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Choquequirao Ruins, the other Machu Picchu

Written by Orange Cares | Noviembre 11, 2023
Choquequirao Ruins, the other Machu Picchu

Choquequirao, often dubbed as the “sister city” to the renowned Machu Picchu, stands as a testament to the remarkable architectural prowess and cultural richness of its creators. Tucked away amidst dense vegetation and towering peaks, this archaeological site has long captivated the imagination of historians, archaeologists, and adventurous travelers alike. With its breathtaking terraces, intricately carved stone structures, and remote location, Choquequirao beckons intrepid explorers to unravel its mysteries and uncover the secrets of its storied past. Currently, the only way to reach this place is through 4 or more days trekking route. Find out all the information you need to visit Choquequirao ruins.

Choquequirao ruins, basic information

What does Choquequirao mean?

Choquequirao is derived from the Quechua words “chuqi,” meaning “gold,” and “k’iraw,” meaning “cradle” or “crib.” Therefore, translates to “Cradle of Gold”. This name likely reflects the significance of the site as a place of religious and ceremonial importance, as well as its rumored association with the Inca’s wealth and treasures. Choquequirao yeilded some gold for the Inca Empire and its name hints at the cultural and spiritual wealth attributed to the site by the Inca civilization.

Where it is located?

Choquequirao is located in one of the fringes of the mountain Salkantay, north of the Apurímac River. It is currently located in the district of Santa Teresa, province of La Convención, department of Cusco, Peru.
Choquequirao is located approximately 64 kilometers (about 40 miles) southwest of Cusco, Peru. Travelers often begin their journey from Cusco, passing through the towns of Cachora or Huanipaca before embarking on the trek to reach the archaeological site.

How high is it?

Choquequirao is located 3,033mt. Due to its location, it is presumed that this Inca enclosure served as a checkpoint between the main Inca sites such as Pisac, Cusco and Machu Picchu.

What’s in Choquequirao?

Only 30% of Choquequirao has been excavated, many building still remain covered by dense jungle. In spite of this, it already has several very important Inca constructions:

  • Main square – The main plaza divided the site into two. It is a two-story stone construction. Next to it, there are other buildings connected to each other.
  • Colcas – Typical constructions of the main Inca centers. In Choquequirao, these platforms have internal subdivisions. The purpose of these deposits was to store products for food, clothing and others.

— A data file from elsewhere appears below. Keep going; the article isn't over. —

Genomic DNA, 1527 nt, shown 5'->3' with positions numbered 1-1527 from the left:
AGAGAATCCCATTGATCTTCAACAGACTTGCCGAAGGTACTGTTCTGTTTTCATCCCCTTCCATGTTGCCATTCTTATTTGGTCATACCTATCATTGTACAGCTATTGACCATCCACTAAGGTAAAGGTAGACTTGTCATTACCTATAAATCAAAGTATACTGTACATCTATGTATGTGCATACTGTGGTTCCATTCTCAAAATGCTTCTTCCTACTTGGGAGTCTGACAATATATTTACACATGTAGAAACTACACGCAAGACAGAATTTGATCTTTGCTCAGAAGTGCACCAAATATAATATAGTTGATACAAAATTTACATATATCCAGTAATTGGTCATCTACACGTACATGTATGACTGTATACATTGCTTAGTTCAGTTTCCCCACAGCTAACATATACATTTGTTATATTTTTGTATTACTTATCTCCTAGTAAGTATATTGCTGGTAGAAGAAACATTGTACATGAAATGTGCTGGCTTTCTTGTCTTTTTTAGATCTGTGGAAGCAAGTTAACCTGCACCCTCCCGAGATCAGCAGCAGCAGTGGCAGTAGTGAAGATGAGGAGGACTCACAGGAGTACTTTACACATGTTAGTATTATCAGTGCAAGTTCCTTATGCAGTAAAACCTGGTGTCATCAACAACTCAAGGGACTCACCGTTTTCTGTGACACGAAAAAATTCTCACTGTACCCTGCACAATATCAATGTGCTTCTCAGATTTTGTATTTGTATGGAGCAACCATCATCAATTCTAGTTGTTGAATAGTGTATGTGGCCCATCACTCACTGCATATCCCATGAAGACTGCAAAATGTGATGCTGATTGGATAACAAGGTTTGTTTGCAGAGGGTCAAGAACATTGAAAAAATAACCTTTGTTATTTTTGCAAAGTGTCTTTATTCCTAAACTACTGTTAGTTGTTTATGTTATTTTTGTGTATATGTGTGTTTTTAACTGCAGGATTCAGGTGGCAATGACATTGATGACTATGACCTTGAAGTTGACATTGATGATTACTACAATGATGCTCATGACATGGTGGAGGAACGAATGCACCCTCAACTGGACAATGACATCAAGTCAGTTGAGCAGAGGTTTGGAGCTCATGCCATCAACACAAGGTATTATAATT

• Platforms – Choquequirao has an important number of platforms for cultivation. In the western sector there are 22 engravings in the shape of a flame arranged on 15 platforms. These figures are known as the ‘Llamas del Sol’.
  • Housing – In the highest part of Choquequirao, there are up to 5 buildings whose purpose was probably housing for the priests of the enclosure. It is believed that this Inca site was an important ceremonial center.
  • Inca Cemetery – Also known as the ‘Triumphal Wall’. There were found 17 funerary bales and a water gutter called “The house of the fall of water”.
  • Kallankas – These rectangular buildings had multiple functions such as workshop, administrative center, meeting space, etc. In Choquequirao there are 2 Kallankas in whose walls there were gutters that supplied water.
  • Ushnu – This oval platform construction is located on the top of a hill. Due to the wall that surrounds it and of the privileged view to the snowed ones, the river and all the enclosure; it is believed that it had a religious purpose.

How to get to Choquequirao?

The only way to get to Choquequirao is by land (hiking). Currently, the main route is going to the town of Cachora (2,903 masl), 3 or 4 hours by road from the city of Cusco (2 hours from the city of Abancay).

Once in Cachora, start the hike to the Inca archaeological site. The route crosses important points such as Capuliyoc, Maranpata, and Sunchupata. It takes about 32 km/20 miles on foot, to reach Choquequirao.

The walking time from Cachora to Choquequirao on average is 10 to 12 hours. A cable car is currently being built which would significantly reduce this time. This project could exponentially increase the visit to this archaeological site. It is expected that with the cable car, the trip to Choquequirao will take only 15 minutes and will have the capacity to carry up to 400 people per hour.

Map Tour 4 days to Choquequirao

How’s the weather?

The archaeological site of Choquequirao is located at 3,033 meters above sea level. The climate is temperate with cold nights. However, the tourist will not remain at the Inca site after sundown.